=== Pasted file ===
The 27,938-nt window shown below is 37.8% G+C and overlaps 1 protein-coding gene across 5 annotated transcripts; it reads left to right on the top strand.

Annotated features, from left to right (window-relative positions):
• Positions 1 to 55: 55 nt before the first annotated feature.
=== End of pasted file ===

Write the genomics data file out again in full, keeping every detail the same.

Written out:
The 27,938-nt window shown below is 37.8% G+C and overlaps 1 protein-coding gene across 5 annotated transcripts; it reads left to right on the top strand.

Annotated features, from left to right (window-relative positions):
• Positions 1 to 55: 55 nt before the first annotated feature.